Residential Codes List All

The 2015 Washington State Energy Code is a state-developed code that is mandatory statewide. The 2015 version of the residential code is based on the requires compliance with the 2015 IECC, with additional requirements providing an additional 17 reduction in energy use. The City of Seattle adopts an energy code that achieves greater savings than the Washington State Energy Code.

The Washington State Code Develpment Group was awarded the Jeffery A. Johson Award, in part to recognize their recent accomplishments.

Last Updated: August 2017

Commercial Code List All

The 2015 Washington State Energy Code is a state-developed code that is mandatory statewide. The 2015 version of the commercial code is developed using a “best of” approach, selecting from ASHRAE 90.1-2013 and the 2015 IECC. HVAC systems, lighting power and additional efficiency package options have been further modified to achieve additional energy savings. The City of Seattle adopts an energy code that achieves greater savings than the Washington State Energy Code.

The Washington State Code Develpment Group was awarded the Jeffery A. Johson Award, in part to recognize our recent accomplishments. 

Last Updated: August 2017

Compliance List All
  • Gap Analysis/Strategic Compliance Plan: Washington State has developed a strategic plan for buildings, which was updated in 2014. This plan includes recommendations for sustaining and expanding training opportunities, and evaluation of code compliance. A policy review is required by state law every three years. A new strategic plan for buildings is currently under development and is anticipated in November 2017.
  • Baseline & Updated Compliance Studies: A residential code compliance study was completed by the Northwest Energy Efficiency Alliance (NEEA) in 2013. This report describes the compliance of residential new construction in Washington State with respect to the revised state energy code: 2009 Washington State Energy Code (WSEC). The study team assessed compliance using two different approaches: 1) Pacific Northwest National Laboratory (PNNL) Checklist Method and, 2) Significant Item Method. The Checklist Method analyzed how well the studied homes complied with each of the 61 code identified process and efficiency requirements, while the Significant Item Method analyzed compliance based on measures that were considered to have only the most significant impact on energy use. The completed study of residential energy code compliance in Washington demonstrates compliance rates at 96 percent and 97 percent for the Checklist and Significant Items Methods respectively. In addition, the study team assessed the energy impacts of code compliance by using a building simulation model to compare the relative energy use of "as-built" homes to the energy use of homes built to meet the prescriptive code. A commercial code code compliance study was completed in 2008 by NEEA and was based on the code enforced in 2001, which was based on ASHRAE 90.1-1999. At the time, compliance was measured at 94%.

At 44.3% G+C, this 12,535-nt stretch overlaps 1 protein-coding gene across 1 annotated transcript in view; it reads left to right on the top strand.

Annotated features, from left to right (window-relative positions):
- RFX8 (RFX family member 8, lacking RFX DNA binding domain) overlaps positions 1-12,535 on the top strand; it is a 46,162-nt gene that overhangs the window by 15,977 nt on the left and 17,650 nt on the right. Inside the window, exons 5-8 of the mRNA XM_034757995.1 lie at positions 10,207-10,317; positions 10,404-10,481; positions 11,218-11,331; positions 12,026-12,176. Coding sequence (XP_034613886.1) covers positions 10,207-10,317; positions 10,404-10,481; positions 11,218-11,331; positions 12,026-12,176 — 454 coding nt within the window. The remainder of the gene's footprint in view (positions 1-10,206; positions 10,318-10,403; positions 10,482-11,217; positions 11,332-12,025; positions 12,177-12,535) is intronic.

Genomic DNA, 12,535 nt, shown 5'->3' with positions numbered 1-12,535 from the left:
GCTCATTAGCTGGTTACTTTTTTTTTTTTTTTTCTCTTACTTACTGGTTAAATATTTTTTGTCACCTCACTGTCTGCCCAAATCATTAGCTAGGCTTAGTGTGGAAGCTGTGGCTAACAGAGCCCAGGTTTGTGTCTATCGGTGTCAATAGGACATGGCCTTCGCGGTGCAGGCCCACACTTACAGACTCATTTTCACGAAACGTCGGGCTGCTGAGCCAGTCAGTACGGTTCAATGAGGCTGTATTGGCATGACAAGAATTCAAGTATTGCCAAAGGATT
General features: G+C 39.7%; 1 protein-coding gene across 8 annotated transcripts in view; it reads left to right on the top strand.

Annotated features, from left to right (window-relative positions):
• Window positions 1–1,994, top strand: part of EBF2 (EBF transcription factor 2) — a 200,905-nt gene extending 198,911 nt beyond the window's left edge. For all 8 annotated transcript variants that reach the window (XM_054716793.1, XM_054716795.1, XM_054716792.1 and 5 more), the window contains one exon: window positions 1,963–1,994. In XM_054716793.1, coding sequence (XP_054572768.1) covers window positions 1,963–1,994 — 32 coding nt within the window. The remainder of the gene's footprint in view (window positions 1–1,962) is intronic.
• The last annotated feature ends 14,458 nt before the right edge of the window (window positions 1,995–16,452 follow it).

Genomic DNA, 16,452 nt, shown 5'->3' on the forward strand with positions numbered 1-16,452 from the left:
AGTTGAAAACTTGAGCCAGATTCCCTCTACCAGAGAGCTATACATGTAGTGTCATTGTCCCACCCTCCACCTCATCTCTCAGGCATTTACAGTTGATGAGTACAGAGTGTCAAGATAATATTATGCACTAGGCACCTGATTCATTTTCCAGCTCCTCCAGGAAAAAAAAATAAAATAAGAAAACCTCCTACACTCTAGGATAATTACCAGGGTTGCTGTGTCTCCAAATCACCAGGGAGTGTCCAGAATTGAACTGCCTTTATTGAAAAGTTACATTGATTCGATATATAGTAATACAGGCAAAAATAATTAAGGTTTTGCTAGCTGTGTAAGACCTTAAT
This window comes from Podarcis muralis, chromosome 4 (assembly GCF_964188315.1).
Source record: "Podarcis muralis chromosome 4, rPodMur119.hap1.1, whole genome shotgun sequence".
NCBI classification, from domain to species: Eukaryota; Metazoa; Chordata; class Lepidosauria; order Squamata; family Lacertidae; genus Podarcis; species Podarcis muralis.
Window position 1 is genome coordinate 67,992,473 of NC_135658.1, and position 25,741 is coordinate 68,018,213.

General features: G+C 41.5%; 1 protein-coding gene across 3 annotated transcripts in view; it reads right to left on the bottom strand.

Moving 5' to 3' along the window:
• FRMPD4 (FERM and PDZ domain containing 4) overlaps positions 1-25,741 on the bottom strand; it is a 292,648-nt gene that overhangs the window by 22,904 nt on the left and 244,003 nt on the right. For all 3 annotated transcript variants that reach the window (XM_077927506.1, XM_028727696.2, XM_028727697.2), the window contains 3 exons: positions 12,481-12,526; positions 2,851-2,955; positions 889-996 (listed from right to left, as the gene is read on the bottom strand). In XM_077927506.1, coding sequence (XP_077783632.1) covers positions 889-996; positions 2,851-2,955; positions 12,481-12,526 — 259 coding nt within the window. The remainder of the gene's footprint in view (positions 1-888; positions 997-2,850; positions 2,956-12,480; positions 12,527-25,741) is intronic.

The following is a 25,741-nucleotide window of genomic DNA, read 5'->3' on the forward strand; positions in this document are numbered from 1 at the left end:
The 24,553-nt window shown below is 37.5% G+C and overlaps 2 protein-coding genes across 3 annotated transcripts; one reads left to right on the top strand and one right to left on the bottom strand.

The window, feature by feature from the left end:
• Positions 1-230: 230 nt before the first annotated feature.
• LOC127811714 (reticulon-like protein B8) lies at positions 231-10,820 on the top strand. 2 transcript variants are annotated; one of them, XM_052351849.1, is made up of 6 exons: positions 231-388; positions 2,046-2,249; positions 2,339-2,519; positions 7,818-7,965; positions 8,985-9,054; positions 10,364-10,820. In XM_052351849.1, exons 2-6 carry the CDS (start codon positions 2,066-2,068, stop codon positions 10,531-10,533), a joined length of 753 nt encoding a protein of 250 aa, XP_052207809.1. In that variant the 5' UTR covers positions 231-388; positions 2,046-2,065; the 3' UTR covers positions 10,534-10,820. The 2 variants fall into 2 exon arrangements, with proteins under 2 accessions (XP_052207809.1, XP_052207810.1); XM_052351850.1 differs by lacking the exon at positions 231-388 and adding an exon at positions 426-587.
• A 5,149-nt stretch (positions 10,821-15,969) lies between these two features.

• Utility Involvement: The regions utilities provide funding to NEEA, which provides the greatest funding for code development and implementation in the region. In May, 2017, NEEA adopted an additional funding path for Commercial Codes Enhancement, providing an additional $1 million to support early development of methods or measures with a focus on code adoption in the next 3-6 years. This is an innovative approach to the development of the next commercial building efficiency standards. Washington has a mandatory conservation standard that requires the state’s electric utilities to pursue “all cost effective conservation”. This requires utilities to support cost effective new construction beyond code as well as existing building retrofit activities. The Energy Independence Act specifically recognizes that utilities may take credit energy savings attributed to codes, third party programs and utility hook-up standards.
  • Stakeholder Advisory Group: Washington State works collaboratively with other NW state in the development and implementation of energy codes. The Northwest Energy Code Group organized through NEEA brings state energy office, code enforcement trainers, and utility staff together to identify code enforcement issues, share training strategies and to develop new code language. This group has contributed to the national code development and enforcement success. Resources developed by these states are available through the energycodes.gov web site. The NW Energy Code Group and participating members have developed many code change proposals that have been adopted by into the model codes, including the IECC, ASHRAE 90.1, 189.1 and ASHRAE 62.2.
  • Training/Outreach: Washington State and NW regional collaborators have provided code training for more than 25 years. Code trainings are taken to the participants as requested by the states building departments, utilities and builder organizations. For the 2009-2012 code cycle, the Washington State University (WSU) Extension Energy program provided 215 trainings for a total of 5,164 students. This includes classroom training on all aspects of the code. It also includes field training with emphasis on completing air leakage testing certification required by the WA code. WSU also provides a detailed web site with numerous training aids, a builders’ field guide and supplemental information to assist in code compliance. http://www.energy.wsu.edu. The Northwest Energy Efficiency Council provides training for the commercial sections of the state energy code. For the 2009 to 2012 code cycle NEEC provided training to approximately 2,500 participants. NEEC also provides a detailed web site with numerous training aids, compliance forms and supplemental information to assist in code compliance: www.neec.net/. For 2016, there were 26 on site residental code trainings throughout the state reaching 898 participants. For 2016, 14 commercial code trainings were provided reaching 540 participants.